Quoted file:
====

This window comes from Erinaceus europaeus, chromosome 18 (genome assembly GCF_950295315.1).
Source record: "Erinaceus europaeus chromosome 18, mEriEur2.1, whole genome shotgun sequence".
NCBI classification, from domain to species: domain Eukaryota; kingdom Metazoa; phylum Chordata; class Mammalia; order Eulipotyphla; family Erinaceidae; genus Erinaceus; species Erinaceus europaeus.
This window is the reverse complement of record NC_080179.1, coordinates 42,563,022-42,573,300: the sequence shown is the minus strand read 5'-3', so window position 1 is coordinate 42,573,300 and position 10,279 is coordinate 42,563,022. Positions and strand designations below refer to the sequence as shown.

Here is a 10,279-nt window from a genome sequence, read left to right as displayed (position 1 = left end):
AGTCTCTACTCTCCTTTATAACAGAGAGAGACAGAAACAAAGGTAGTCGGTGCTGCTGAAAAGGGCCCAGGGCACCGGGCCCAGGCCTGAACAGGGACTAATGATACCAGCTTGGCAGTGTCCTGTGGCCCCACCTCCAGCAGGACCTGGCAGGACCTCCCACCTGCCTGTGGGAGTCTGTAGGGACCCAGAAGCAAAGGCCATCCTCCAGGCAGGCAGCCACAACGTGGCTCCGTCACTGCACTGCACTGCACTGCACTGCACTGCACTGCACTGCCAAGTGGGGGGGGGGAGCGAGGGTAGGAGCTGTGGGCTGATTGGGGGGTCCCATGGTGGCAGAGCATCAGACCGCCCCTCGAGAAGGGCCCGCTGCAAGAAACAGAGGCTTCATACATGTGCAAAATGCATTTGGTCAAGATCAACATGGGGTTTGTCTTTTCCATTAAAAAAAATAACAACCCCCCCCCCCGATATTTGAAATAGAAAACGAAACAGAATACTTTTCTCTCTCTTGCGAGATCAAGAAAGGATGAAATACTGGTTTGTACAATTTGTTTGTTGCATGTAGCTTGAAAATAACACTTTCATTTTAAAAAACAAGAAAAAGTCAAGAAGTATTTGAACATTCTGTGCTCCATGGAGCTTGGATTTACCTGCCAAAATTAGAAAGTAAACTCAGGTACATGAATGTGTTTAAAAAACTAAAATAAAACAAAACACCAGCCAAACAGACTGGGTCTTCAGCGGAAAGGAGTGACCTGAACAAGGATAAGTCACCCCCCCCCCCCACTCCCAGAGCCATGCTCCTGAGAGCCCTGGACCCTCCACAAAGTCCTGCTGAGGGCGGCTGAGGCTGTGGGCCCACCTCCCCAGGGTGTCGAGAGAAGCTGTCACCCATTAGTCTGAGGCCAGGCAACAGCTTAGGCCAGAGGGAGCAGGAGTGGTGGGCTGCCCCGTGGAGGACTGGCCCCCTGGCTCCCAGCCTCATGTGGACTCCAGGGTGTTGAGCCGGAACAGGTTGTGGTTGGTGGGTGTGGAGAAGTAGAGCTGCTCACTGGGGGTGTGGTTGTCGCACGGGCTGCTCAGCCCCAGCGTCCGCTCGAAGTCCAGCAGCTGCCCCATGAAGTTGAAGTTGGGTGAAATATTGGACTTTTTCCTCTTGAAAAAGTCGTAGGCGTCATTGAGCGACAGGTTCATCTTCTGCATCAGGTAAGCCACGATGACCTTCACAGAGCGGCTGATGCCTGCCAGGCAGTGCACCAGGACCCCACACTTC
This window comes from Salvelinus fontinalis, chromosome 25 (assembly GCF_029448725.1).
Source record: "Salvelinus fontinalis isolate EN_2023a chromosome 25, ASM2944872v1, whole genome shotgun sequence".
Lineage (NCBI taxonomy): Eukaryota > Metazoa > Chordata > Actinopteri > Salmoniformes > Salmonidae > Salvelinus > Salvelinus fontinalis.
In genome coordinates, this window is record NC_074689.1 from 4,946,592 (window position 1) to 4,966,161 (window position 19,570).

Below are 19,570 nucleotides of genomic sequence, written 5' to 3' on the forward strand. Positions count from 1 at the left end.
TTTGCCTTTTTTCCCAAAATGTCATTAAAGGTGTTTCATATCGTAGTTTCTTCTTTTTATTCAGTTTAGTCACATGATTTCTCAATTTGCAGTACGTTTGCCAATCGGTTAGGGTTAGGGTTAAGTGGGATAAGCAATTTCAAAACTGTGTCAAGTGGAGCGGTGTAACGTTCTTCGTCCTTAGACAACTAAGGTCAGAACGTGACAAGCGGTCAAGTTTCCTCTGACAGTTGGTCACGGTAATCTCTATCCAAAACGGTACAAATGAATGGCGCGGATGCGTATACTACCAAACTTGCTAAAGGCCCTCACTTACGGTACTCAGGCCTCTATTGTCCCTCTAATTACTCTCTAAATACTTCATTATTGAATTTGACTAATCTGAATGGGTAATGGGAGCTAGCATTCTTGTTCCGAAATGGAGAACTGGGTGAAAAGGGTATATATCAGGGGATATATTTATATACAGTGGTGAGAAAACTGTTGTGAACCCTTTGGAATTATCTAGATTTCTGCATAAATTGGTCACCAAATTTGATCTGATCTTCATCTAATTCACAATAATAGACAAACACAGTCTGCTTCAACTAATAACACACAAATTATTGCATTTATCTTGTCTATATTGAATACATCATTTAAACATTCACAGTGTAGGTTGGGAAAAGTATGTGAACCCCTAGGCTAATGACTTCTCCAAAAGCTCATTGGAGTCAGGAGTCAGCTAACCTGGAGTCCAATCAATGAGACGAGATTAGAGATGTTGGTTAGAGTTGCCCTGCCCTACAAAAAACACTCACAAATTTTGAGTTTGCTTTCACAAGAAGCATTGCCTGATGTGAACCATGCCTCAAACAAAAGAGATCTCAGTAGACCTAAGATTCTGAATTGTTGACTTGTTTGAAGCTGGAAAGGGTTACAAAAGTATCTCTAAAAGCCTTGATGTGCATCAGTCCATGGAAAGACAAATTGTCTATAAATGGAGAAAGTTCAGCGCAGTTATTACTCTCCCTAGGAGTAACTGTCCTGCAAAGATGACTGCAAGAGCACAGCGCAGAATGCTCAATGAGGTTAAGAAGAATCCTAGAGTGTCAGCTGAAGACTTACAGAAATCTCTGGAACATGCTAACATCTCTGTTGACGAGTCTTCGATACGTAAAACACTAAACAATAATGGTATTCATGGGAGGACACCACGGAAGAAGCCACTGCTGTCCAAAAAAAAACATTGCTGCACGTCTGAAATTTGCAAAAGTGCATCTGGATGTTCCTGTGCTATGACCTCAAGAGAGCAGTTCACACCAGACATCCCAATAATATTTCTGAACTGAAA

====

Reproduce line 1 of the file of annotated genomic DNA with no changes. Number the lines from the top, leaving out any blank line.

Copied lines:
This window comes from Erinaceus europaeus, chromosome 18 (genome assembly GCF_950295315.1).